‘Everybody Sang’ is Sassoon’s most famous poem, and according to some critics, supposedly written in celebration of Armistice Day, 1919, just before he found out that his friend Wilfred Owen had died in the last week of fighting. Sassoon had been treated for shell shock and war neurosis in one of the UK’s most experimental war trauma facilities, the psychiatric unit at Craiglockhart, and had sustained physical wounds during his time at the Western Front. In his autobiography, Siegfried’s Journey, Sassoon gives an account of the writing of this poem:
"One evening in the middle of April I had an experience which seems worth describing for those who are interested in methods of poetic production. It was a sultry spring night. I was feeling dull-minded and depressed, for no assignable reason. After sitting lethargically in the ground-floor room [at Weirleigh, his mother's home] for about three hours after dinner, I came to the conclusion that there was nothing for it but to take my useless brain to bed. On my way from the arm-chair to the door I stood by the writing-table. A few words floated into my head as though from nowhere. In those days I was always on the look-out for a lyric - I wish I could say the same for my present self - so I picked up a pencil and wrote the words on a sheet of note-paper. Without sitting down, I added a second line. It was if I were remembering rather than thinking. In this mindless manner I wrote down my poem in a few minutes. When it was finished I read it through, with no sense of elation, merely wondering how I had come to be writing a poem when feeling so stupid." (140)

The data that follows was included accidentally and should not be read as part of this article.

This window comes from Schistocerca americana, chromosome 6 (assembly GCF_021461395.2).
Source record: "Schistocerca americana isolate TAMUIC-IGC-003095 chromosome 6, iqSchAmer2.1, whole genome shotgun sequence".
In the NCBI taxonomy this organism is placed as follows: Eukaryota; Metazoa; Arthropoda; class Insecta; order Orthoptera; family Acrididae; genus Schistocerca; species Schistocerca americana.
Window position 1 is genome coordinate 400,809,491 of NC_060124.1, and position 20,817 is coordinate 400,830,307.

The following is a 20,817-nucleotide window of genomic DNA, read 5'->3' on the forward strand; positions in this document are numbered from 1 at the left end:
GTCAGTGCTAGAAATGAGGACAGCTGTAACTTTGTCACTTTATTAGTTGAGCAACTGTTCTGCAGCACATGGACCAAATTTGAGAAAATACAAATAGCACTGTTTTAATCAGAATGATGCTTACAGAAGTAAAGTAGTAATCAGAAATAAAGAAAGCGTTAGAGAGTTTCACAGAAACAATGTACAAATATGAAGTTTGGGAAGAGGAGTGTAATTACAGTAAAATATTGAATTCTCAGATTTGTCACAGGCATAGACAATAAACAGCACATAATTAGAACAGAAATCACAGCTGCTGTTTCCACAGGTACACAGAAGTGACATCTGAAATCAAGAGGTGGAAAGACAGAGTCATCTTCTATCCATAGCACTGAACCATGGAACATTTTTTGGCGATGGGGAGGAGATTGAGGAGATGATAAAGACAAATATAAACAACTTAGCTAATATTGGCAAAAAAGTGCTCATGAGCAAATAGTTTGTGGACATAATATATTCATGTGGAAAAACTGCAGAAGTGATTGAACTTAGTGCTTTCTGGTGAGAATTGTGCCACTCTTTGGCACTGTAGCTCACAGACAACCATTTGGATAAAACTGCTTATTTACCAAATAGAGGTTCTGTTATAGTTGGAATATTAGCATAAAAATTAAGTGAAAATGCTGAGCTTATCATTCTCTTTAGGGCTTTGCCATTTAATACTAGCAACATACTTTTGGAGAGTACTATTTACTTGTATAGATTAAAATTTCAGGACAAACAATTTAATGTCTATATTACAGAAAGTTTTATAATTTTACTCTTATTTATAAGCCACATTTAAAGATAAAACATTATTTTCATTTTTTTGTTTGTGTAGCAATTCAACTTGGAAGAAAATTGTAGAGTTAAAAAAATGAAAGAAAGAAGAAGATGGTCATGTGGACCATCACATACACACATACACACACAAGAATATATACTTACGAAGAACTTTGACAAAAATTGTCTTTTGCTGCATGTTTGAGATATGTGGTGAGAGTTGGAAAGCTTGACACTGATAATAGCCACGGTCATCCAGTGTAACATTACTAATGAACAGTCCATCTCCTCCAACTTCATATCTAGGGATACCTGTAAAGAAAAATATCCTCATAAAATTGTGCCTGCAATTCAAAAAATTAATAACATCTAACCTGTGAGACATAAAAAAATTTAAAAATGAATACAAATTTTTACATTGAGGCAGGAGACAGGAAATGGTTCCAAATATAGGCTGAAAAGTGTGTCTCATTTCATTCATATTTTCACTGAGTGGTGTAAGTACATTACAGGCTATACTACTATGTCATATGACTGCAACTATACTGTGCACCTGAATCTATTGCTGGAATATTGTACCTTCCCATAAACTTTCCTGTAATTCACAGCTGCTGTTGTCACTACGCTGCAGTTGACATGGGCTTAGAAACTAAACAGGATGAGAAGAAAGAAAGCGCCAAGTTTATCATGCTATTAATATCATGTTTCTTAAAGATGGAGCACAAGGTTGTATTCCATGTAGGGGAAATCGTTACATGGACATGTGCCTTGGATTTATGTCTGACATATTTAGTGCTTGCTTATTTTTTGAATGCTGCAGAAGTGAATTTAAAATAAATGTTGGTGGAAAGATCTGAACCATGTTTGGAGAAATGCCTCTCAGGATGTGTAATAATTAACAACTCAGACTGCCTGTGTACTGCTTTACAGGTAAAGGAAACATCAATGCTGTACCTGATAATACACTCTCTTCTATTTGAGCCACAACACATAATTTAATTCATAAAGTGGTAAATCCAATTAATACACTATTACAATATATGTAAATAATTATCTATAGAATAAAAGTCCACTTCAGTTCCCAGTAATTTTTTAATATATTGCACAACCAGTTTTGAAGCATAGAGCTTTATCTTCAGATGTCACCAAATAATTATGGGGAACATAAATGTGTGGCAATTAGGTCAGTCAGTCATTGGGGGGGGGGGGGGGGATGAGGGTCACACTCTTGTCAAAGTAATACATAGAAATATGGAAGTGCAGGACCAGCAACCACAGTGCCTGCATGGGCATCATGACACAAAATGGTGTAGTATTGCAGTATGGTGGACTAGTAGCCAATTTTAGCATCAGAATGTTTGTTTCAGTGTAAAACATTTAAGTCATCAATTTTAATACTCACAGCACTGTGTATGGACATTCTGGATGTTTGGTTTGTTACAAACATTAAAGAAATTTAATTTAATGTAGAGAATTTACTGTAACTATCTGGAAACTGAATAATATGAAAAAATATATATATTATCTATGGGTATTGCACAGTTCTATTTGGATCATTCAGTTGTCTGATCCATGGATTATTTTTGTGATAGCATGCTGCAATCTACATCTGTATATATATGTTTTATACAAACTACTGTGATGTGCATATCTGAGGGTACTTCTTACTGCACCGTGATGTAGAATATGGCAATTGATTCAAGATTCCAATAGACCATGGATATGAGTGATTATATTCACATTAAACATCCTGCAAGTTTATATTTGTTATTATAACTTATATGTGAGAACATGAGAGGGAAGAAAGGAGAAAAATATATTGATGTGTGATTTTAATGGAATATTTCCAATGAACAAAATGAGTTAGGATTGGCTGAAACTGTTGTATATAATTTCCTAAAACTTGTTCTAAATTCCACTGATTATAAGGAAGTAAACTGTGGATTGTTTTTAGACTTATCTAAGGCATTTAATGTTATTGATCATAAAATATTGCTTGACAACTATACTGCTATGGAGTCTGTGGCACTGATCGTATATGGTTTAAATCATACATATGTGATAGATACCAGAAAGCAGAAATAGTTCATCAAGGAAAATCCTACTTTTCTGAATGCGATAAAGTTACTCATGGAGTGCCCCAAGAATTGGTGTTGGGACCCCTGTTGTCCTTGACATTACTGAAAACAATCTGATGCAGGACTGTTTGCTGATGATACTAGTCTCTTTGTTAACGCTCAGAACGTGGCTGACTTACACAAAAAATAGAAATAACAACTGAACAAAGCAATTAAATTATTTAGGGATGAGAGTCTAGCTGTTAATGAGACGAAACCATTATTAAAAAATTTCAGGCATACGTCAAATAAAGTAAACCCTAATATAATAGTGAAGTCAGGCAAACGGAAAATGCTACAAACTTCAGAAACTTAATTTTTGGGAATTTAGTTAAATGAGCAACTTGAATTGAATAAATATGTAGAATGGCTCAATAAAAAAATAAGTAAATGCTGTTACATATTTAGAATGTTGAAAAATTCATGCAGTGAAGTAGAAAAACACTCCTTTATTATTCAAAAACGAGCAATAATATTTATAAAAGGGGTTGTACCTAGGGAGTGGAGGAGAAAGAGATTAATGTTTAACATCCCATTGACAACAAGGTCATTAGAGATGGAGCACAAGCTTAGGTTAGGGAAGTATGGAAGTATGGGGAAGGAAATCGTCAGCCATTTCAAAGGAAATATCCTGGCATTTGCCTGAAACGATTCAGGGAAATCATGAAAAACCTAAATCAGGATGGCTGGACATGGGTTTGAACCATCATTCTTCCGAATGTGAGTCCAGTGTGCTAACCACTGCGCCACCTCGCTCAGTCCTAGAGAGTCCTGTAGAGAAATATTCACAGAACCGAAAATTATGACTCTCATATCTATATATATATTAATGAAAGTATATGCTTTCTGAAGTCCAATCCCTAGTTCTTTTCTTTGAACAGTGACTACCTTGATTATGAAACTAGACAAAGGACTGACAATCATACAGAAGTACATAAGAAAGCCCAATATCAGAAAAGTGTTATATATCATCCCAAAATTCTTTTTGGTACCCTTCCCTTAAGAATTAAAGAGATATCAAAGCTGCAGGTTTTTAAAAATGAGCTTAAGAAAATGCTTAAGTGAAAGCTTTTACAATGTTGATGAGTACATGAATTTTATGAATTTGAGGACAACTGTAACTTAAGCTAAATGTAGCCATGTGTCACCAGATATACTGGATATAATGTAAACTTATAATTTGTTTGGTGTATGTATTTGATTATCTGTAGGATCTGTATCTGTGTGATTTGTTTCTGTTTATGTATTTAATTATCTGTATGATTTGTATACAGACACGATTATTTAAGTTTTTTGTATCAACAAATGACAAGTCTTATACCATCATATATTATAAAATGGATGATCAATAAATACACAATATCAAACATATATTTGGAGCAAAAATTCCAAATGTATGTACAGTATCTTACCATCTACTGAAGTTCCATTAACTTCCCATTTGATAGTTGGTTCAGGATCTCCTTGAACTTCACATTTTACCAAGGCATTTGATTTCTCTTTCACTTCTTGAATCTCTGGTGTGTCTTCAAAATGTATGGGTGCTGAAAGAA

Later on, Sassoon talked about the poem as ‘an expression of release’. Even later, he also likened ‘the singing that will never be done’ to the coming of the Socialist Revolution. So, to many people, this is a poem of peace rather than war. But when I follow its song, I hear a remembering rather than a look into a future, ‘with no sense of elation,’ yet I read a poem still alive and powerful to many today.
Everyone suddenly burst out singing;
And I was filled with such delight
As prisoned birds must find in freedom
Winging wildly across the white
Orchard and dark-green fields; on; on; and out of sight.
Everyone’s voice was suddenly lifted,
And beauty came like the setting sun.
My heart was shaken with tears; and horror
Drifted away … O but every one
Was a bird; and the song was wordless; the singing
will never be done.
In the field of everyone, an ‘I’’s space is precarious: filling, lapped, or shaken with liquids, with tears. Expansion and limitation are the gate poles between which a poem weaves like a song, criss-crossing lands and times. Forces pull outwards, leaving bodies and words as birds, these ancient symbols of souls, set themselves into the wind.
Sassoon is a war-poet, and these bordering liquids in this landscape of song’s joy appear red to me. I hear a body brimming, just waiting to be pierced, to burst in pain, to ebb into a tide, blood shed in wars, seeping into the muddy earth of Belgian fields. Reading the poem on a soggy autumn day, on an evening where the news speaks once again of wars on foreign fields, this redness stains white orchards. Those orchards: what grows here? I hear the feather touch of April’s apple blossoms and their veined delicacy, and I hear the heavy grainy smoothness of bleaching bone yards, wide fields seeded with soldiers’ bodies, marked with white wooden crosses that sprout no leaves. The redness merges for me with the sound echo of wine-dark seas, the Odyssey’s image of a forlorn ocean that tosses men in a different immensity.
‘The singing will never be done:’
I hear the keening voices of Greek professional mourners, women paid to swaddle the dead in cloth, and sway in the rhythm of their own voices. Clad in black, these woman sit by the side of the Orthodox chapel on Rhodes, dusty sandals on cobblestones, and walking by, I feel as if in a different world, my own woman’s body so different from their tightly bound forms, me so much the tourist, so expansive, so marked out in my colorful clothes. The sound of my passing feet grows hesitant, diminished, against their sound, this note of impersonal grief, filling that public square, on; on; beyond meaning: that singing is foreign.